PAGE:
As motorists here and across the nation gripe about fueling their cars with gas prices that rose sharply after the Northeast power failure and pipeline rupture near Phoenix, what is the cost spike is like when the garage is filled with almost 70 cars instead of the usual two or three?

The city of Astoria owns and operates 68 passenger vehicles, which include police cars and fire trucks, 10 pieces of heavy construction equipment as well as about 200 other pieces of gasoline-powered equipment such as air compressors, welders and yard tools said Public Works Director Mitch Mitchum.

That's a lot of gas.

With prices that jumped about 20 cents in a few weeks, to just under $2 a gallon, is that an extra burden on the city's coffers?

City Manager Dan Bartlett said it can be, but in his career in public service he hasn't seen gas prices disrupt city operations since the oil crisis of the 1970s.

Like all other expenses, each department that uses vehicles budgets what it expects it will need to cover gas spending during the fiscal year. If those funds prove insufficient, Bartlett said a department manager may have to ask his or her employees to decrease the number of miles they are driving.

"As gas prices go up you decrease miles driven or take money from other line items," he said.

But as the city has its own gas supply that is less responsive to the periodic jumps and dips in gas prices, Bartlett said the most recent increase is something he's not too worried about.

"This is something that the department heads should be able to handle," he said.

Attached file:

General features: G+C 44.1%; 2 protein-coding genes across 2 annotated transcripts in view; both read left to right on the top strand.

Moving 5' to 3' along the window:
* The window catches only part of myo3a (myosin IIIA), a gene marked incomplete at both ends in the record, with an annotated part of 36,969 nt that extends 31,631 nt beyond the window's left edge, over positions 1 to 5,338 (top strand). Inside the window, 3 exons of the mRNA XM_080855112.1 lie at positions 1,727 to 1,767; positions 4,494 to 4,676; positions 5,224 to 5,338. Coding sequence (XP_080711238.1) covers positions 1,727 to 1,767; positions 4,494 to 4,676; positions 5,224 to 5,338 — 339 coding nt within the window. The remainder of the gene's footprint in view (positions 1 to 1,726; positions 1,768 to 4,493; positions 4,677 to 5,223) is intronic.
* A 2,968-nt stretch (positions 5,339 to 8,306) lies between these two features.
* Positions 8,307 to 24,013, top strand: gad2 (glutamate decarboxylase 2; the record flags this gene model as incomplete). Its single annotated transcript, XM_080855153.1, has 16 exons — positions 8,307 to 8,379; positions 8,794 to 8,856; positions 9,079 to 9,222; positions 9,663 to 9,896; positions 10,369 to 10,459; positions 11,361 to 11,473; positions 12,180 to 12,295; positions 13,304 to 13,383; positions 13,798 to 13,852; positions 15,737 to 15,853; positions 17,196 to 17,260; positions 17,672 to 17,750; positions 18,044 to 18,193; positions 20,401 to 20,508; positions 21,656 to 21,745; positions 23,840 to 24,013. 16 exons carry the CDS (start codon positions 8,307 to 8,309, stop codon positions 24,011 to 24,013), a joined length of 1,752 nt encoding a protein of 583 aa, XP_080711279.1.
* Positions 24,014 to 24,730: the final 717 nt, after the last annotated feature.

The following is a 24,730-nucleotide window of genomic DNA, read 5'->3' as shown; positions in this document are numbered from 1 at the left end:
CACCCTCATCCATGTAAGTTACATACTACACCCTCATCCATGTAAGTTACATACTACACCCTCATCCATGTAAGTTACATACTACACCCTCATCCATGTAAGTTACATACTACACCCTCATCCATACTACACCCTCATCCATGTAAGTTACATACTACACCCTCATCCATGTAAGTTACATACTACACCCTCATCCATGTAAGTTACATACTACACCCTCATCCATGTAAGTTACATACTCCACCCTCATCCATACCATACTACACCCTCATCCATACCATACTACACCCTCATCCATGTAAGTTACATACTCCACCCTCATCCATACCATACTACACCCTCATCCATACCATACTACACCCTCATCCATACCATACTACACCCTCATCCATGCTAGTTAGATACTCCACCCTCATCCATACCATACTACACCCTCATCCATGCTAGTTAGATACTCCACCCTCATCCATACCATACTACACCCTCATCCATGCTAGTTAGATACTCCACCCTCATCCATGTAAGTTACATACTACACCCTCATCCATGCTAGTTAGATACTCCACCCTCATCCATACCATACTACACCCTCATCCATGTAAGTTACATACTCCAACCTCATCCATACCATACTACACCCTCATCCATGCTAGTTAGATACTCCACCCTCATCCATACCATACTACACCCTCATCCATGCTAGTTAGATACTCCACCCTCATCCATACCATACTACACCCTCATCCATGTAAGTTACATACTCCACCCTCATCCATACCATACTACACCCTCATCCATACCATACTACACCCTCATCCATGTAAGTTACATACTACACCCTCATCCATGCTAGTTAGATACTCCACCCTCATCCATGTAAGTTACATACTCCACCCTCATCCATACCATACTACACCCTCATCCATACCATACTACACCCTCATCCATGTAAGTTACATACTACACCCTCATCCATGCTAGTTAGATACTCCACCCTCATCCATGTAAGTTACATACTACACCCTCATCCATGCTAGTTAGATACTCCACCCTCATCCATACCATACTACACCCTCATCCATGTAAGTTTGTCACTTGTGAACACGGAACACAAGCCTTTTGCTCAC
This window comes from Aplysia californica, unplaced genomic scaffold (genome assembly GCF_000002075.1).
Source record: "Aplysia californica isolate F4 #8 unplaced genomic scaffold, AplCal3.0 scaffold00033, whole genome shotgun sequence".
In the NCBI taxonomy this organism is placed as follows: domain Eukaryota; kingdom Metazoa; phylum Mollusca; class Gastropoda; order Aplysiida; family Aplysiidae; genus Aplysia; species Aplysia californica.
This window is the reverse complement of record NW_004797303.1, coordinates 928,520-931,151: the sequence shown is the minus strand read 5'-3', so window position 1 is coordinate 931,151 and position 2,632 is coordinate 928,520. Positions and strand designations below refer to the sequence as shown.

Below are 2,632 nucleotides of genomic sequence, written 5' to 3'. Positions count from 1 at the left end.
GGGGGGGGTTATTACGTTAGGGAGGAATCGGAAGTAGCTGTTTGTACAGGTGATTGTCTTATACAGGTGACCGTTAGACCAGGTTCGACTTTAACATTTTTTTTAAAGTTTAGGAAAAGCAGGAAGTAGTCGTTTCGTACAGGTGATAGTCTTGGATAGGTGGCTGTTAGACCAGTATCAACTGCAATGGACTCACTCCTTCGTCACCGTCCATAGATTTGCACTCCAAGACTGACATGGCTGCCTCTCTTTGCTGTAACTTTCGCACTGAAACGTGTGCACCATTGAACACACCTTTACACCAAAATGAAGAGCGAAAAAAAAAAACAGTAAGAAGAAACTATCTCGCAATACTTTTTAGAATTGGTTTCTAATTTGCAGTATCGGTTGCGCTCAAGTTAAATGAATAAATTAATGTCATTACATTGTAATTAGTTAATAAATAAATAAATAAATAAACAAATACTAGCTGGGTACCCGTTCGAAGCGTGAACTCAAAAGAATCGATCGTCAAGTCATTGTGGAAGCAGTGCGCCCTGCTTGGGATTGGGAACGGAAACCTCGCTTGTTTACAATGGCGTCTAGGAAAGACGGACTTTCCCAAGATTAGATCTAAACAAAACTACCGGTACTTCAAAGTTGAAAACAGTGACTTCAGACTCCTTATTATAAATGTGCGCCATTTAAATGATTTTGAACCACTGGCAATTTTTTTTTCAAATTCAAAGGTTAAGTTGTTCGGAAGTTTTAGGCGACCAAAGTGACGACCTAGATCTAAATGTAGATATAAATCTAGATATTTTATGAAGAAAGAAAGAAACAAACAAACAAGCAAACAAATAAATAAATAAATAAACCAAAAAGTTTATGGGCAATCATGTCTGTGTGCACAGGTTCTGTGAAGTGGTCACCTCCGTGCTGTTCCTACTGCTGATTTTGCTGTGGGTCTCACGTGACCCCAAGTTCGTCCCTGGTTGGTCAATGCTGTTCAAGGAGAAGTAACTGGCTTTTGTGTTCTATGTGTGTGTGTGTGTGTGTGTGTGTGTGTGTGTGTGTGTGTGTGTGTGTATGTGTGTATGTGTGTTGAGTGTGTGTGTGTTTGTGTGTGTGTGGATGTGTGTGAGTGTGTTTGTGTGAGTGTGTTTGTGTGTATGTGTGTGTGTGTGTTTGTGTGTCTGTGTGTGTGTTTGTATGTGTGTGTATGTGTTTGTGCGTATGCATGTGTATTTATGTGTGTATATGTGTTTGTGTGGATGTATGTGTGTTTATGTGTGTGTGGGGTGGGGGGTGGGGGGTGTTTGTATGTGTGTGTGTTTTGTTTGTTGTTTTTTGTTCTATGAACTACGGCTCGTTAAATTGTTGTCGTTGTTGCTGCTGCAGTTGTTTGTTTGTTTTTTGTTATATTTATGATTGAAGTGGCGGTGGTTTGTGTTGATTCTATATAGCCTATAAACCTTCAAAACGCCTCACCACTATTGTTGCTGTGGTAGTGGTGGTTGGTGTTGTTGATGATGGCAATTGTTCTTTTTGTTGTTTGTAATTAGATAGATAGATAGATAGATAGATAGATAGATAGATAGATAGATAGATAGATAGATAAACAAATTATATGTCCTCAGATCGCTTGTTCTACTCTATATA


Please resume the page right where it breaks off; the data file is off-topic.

And while saying he didn't want to sound too "cynical," Bartlett said he expects the price increase was more of a short term blip for oil companies to take advantage of consumers making road trips during the Labor Day Holiday.

Mitchum said for public works, the cost of driving is far less than paying an employee, so it would not make economic sense to stop work because a gallon of gas costs about a quarter more.

He said the city's fueling station, near the public works department city shops on 30th Street, can hold 8,000 gallons of gasoline and 6,000 gallons of diesel.

Because of that storage capacity, Mitchum said the city tries to time its fuel purchases to take advantage of the market. When the price is high, as it is now, he said the city will buy just enough to last it until prices are expected to drop again.

"We'll make a small buy, enough to keep us going, but not fill up our tanks," he said.

As an example, he said the last time the city purchased gasoline was earlier this month when it purchased 1,500 gallons at about $1.63 per gallon. In addition to saving by not having to pay the same taxes as the average consumer, Mitchum said the city also benefits by buying large volumes of fuel.

Mitchum said the city spent a total of $46,968 on fuel last year. He said having a private fueling station allows the city to control costs better, as well as ensures a steady supply.

In the past, when fierce storms have knocked power out, Mitchum said, other government agencies like the Oregon Department of Transportation and the Oregon State Police have used Astoria's fuel when they can't access their "card-lock" gas systems.

Clatsop County also has its own fuel tanks, two 12,000-gallon ones for diesel and gasoline and smaller tanks in Jewell and Knappa.

Randy Trevillian, public works director for the County, said he's been working for the county since 1979 and has never had to use contingency funds to cover fuel costs.

He said the increase hasn't affected operations, as the last time the county bought fuel was in July.

"Probably next time we go buy we'll go ouch," he said.

But there's about $140,000 budgeted for fuel, and Trevillian said that should be enough. The county buys its fuel from companies in the Portland area that use what's called the "rack" price that is set about every two weeks.

"It's not too complicated for us, but obviously we prefer that it would drop. They say it's going to drop," he said.

County public works operates about 35 to 40 vehicles, and Trevillian said he believes the sheriff's office has about 30 or maybe more.


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